Business isn’t always seen as fun, but there’s no reason a conference cannot entertain – especially if it’s a dinner or celebration.
However thrilling your conference programme appears to be, it’s highly unlikely that you’ll be able to keep you guests spellbound for its entire duration. In fact conference experts suggest that the maximum length of a session should be ninety minutes at the most, as otherwise attention starts to wander and delegates begin to drift off.
Therefore the aim is to keep your sessions brief and concise – but how do you fill the gaps in between? No doubt some delegates will welcome the opportunity to retire to the bar, but perhaps more valuable is to supplement your conference with an array of extra-curricular activities. The idea is not to provide forced fun to those who don’t wish to participate but to make sure the event sticks in the memory and makes it worth their while attending.
Many of our region’s top museums, theatres and other attractions offer top class conference facilities and often there’ll be the opportunity for delegates to receive free or discounted entry to shows and events that are running alongside the conference. Some will even allow exclusive access to the attractions outside of regular opening hours – a particular bonus if you’re looking to impress VIPs.
The aim is not to overshadow your event but to add to its appeal and make it an occasion your delegates look forward to. If you’re simply organising a series of presentations that could easily be made in the office, with the added complication for guests that they have to spend time away from their families, it perhaps won’t be surprising to be met with some reluctance by those you wish to attend. By adding something unique to the event, the appeal of the trip is broadened and staff members actually look forward to attending.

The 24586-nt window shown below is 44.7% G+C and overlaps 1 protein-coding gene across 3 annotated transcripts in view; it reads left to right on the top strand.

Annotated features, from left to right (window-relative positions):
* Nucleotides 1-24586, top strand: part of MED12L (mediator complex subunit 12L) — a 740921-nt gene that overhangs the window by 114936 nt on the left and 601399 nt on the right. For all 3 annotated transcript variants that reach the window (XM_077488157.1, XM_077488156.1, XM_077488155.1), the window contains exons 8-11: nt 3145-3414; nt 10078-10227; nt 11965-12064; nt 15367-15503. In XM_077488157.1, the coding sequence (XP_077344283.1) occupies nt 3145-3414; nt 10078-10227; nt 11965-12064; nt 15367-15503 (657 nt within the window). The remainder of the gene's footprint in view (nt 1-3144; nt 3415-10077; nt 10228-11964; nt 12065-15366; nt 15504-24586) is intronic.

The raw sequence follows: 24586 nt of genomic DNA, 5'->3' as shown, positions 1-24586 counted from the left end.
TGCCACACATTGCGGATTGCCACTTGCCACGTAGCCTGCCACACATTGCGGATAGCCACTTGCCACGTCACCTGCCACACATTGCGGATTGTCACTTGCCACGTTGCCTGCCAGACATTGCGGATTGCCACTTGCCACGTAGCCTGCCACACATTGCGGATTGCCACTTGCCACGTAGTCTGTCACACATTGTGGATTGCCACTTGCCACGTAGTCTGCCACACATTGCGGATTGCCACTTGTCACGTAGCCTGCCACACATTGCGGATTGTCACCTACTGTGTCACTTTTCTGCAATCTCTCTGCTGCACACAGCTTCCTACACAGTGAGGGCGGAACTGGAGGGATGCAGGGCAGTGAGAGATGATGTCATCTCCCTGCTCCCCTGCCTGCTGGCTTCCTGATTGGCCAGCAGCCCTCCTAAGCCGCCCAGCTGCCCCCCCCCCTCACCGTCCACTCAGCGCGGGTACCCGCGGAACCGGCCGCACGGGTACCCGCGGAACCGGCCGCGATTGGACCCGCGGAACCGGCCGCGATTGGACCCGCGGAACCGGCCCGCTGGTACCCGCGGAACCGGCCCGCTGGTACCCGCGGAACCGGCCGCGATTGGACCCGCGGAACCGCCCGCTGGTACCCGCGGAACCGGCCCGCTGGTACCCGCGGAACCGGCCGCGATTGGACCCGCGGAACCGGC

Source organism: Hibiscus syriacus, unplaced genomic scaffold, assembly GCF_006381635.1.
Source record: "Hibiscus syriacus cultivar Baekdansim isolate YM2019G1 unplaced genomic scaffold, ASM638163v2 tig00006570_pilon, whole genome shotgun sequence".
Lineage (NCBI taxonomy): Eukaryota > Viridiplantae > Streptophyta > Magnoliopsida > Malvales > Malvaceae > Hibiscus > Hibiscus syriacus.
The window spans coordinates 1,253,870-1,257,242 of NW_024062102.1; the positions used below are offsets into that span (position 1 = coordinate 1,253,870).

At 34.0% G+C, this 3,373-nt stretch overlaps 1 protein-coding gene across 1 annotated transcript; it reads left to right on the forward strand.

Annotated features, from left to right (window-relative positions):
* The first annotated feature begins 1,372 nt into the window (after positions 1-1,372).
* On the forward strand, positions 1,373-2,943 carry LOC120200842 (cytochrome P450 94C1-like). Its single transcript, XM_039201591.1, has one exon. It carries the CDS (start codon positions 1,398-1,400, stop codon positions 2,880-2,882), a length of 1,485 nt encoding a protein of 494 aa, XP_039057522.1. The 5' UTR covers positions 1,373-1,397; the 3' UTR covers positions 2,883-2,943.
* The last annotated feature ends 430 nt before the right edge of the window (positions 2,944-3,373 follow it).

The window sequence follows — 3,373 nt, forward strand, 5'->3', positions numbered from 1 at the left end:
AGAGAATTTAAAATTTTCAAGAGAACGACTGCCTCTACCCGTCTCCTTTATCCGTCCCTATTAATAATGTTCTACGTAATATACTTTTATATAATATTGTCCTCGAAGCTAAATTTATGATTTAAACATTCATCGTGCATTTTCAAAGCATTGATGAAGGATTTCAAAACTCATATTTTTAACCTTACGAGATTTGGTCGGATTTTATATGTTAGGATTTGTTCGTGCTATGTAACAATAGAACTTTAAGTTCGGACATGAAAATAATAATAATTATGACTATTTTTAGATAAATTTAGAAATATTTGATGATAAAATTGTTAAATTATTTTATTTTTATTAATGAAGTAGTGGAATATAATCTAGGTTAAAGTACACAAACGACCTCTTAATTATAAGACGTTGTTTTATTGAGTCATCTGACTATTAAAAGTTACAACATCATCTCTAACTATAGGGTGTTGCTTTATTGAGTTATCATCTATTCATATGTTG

Networking is certainly a valuable part of any conference’s line-up but sometimes it’s reliant on the organisers to get the conversation flowing in the first instance. An added ingredient is often required to break the ice – and no, it can’t always be alcohol. Creating special experiences throughout proceedings will provoke talking points, bring people together and mean that the whole event will stick in the mind. Promising something special in the evening is also valuable in keeping spirits up and ensuring minds are concentrated during the day on the actual business of the event.
A move away from the familiar four walls of the office can certainly work wonders for small companies where staff are frequently working together on long projects – and as well as they may work together, asking them to spend more time together can often be hugely unwelcome. Bringing them to a new venue and allowing them to get to know their colleagues “off duty” can be a highly appealing diversion from the norm – especially if you invite them to get involved in picking the venue and the entertainment. Offering something completely different each year will ensure enthusiasm remains high and it becomes a real incentive for employees.
Certainly those who fear that a conference is just a succession of dull men in suits staring at a flipchart should appreciate the benefits of some of Yorkshire and Lincolnshire’s top attractions. You can’t guarantee that there won’t still be dull men about but at least there’ll be something out of the ordinary to keep them interested.